Lord of the Rings: War in the North Review
by Matthew F. Hibben
Publisher: WB Games Developer: Snowblind Studios
Platforms: PC, Xbox 360, PS3
The Lord of the Rings (LOTR) franchise has always been a great platform for gaming. In recent years the series has grown cold, but with the upcoming release of "The Hobbit" the series has renewed life. With the renewed interest in Tolkien's universe a new RPG LOTR: War in the North has been released, hoping to capitalize on this. This edition of Game Tech reviews LOTR: War in the North and examines the merits of this latest addition to the legacy.
I want to first take a step back and state that I have been a fan of the books since the earliest days I could read mature literature. I have read the entire series multiple times as well as the various other works Tolkien wrote related to the main story. The story in its entirety has been one of my favorite examples of fantasy writing if not my most.
At First Glance
War in the North (WITN) is a basic action RPG that revolves around a party of three characters. WITN installs simply, although a Steam account is required to install and play. The Game is focused around the party composed of a Dwarf Warrior, Elf Caster, and a Dunedain Ranger. The game follows the standard RPG/MMO trinity of tank, healer, and damage dealer.
Combat and UI in WITN
Combat in WITN is pretty run of the mill, with players using left and right mouse clicks in conjunction with the action bar to complete various combat moves. What players cannot do in WITN is freely change between their group of three without quitting to the main menu, and this becomes more of a noticeable problem when coupled with the erratic behavior of the characters not currently in direct control by the player. Players cannot quickly toggle between various party members, and players cannot issue complex battle commands like in Dragon Age. The coolest thing in WITN is a great use of siege weapons to destroy the hordes of Orcs, and an eagle that you can summon down to dispatch single targets.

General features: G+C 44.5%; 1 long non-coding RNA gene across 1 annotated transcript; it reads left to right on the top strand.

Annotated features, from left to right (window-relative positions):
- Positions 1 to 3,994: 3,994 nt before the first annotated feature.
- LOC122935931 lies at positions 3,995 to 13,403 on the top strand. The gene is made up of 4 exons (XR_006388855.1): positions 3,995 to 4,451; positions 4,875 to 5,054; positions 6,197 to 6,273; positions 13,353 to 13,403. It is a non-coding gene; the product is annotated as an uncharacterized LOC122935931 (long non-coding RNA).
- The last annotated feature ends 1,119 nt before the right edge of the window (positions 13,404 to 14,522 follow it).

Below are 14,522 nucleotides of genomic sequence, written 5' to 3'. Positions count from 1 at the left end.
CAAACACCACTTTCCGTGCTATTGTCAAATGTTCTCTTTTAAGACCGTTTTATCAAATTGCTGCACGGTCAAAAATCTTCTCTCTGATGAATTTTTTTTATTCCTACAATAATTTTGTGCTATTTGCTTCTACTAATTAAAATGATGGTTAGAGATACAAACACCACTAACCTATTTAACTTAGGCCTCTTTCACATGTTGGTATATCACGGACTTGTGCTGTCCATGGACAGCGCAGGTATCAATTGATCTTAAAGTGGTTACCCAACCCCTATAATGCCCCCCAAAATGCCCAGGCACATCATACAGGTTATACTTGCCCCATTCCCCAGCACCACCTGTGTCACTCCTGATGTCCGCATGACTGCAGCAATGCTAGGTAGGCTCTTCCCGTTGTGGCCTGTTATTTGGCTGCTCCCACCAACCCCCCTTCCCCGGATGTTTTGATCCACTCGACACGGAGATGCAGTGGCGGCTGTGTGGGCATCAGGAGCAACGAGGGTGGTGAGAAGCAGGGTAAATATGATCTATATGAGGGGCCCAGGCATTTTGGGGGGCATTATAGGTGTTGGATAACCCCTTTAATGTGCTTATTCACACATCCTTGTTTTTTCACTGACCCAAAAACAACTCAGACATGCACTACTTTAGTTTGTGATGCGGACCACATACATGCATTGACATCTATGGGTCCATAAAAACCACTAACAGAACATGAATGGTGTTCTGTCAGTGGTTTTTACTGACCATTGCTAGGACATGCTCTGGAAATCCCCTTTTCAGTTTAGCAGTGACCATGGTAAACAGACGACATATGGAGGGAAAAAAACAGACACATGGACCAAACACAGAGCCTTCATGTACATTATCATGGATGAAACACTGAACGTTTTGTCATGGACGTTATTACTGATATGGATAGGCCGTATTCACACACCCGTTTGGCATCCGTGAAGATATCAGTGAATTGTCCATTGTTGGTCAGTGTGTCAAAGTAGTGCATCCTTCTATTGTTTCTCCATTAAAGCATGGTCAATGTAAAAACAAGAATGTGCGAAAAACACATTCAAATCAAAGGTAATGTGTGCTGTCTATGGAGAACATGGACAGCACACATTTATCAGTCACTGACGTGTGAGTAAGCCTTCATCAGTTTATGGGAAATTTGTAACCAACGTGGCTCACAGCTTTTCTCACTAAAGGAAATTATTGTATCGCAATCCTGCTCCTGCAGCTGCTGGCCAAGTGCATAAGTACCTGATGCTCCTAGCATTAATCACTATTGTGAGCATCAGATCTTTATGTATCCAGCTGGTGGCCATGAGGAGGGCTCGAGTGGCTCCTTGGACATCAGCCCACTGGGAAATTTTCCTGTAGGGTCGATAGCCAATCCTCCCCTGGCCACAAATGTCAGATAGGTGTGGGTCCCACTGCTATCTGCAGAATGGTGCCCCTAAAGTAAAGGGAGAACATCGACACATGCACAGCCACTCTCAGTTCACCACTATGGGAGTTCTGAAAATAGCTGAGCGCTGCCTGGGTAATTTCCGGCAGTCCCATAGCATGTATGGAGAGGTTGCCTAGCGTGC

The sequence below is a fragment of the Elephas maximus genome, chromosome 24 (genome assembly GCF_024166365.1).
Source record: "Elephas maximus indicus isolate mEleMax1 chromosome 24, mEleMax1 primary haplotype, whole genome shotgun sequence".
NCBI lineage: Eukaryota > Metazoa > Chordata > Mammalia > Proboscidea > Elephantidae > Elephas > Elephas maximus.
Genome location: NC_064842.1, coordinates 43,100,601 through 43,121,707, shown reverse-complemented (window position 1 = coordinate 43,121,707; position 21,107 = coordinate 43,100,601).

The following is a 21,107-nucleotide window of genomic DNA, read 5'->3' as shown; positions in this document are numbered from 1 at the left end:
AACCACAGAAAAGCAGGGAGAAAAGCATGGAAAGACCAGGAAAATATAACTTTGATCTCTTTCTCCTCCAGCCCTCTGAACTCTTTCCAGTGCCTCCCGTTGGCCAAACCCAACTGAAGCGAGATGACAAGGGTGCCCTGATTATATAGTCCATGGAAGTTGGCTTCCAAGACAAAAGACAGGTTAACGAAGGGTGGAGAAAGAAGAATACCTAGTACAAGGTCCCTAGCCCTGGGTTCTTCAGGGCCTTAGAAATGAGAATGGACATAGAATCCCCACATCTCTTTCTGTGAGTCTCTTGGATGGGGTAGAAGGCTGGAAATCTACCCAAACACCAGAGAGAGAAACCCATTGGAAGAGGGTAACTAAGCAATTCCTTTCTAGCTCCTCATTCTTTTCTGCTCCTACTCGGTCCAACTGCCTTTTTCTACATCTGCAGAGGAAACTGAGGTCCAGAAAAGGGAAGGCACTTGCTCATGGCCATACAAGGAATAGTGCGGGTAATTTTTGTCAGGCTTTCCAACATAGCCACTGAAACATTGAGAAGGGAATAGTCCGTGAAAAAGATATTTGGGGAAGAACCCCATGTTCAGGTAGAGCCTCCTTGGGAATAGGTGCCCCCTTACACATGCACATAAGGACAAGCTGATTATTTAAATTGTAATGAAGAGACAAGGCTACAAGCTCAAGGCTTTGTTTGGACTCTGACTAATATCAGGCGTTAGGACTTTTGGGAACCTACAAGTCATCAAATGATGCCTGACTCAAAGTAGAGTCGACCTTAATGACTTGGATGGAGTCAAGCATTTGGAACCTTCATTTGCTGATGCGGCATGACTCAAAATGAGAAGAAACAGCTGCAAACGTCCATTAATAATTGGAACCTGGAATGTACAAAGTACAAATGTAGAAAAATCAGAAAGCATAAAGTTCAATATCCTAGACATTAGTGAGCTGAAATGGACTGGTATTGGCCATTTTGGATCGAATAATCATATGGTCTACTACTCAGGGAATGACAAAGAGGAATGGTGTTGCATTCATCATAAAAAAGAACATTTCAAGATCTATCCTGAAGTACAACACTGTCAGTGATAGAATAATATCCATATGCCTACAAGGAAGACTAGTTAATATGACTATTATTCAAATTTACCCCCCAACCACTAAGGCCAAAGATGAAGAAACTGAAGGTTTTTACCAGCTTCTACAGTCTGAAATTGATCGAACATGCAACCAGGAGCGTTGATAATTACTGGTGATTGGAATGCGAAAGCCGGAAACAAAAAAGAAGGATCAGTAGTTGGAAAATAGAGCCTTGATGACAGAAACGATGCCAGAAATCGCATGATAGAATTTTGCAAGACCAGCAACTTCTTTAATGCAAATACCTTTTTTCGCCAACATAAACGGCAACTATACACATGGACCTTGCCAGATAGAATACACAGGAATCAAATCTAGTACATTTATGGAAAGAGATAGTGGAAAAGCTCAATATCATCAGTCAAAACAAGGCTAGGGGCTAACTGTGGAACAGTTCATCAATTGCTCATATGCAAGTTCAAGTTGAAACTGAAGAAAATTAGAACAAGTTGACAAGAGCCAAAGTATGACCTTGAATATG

The combat in WITN is fairly challenging due to the endless hordes of orcs and goblins the players must face. Each character in the party has the ability to revive fallen members, either by player control or AI behavior. Players are given a talent tree style progression system in order to combat the larger numbers of enemies they will face, with abilities focused around their class. I focus on the numbers of enemies because it is easy to get overwhelmed in WITN.
This facet of enemy distribution is the most true to the books, where it seemed that heroes were always pitted against insurmountable odds.
Story in WITN
To back up again I want to touch on the main aspect of the Tolkien novels, the story of characters, heroes and villains. This learning process of getting to know each character is completely absent in WITN. Background stories of each character are not explained to the depths that make me feel this is a game based within the LOTR universe. There is no real interaction between members of your party, your fellowship, outside of moving from one quest to the next. This vacancy of story is instead replaced with unending hack and slash. I personally would have preferred less combat and more story.
In the LOTR novels readers would learn more about each character as the story progressed, and the overall experience would be strengthened because of it. Readers could track the evolution of a character such as Strider from lowly beginnings as the unsavory character in Bree, all the way to his apex as the King of Gondor. This learning process was every bit as important as the action that was needed to achieve these goals, and the story was better for having it.
WITN is really a game I can't recommend to anyone, primarily because there are games out there that do what WITN does, only so much better. For fans of the LOTR series I would shy away from this title, because this game will not deliver a gaming experience that adds to what most fans crave, the in depth story and lore.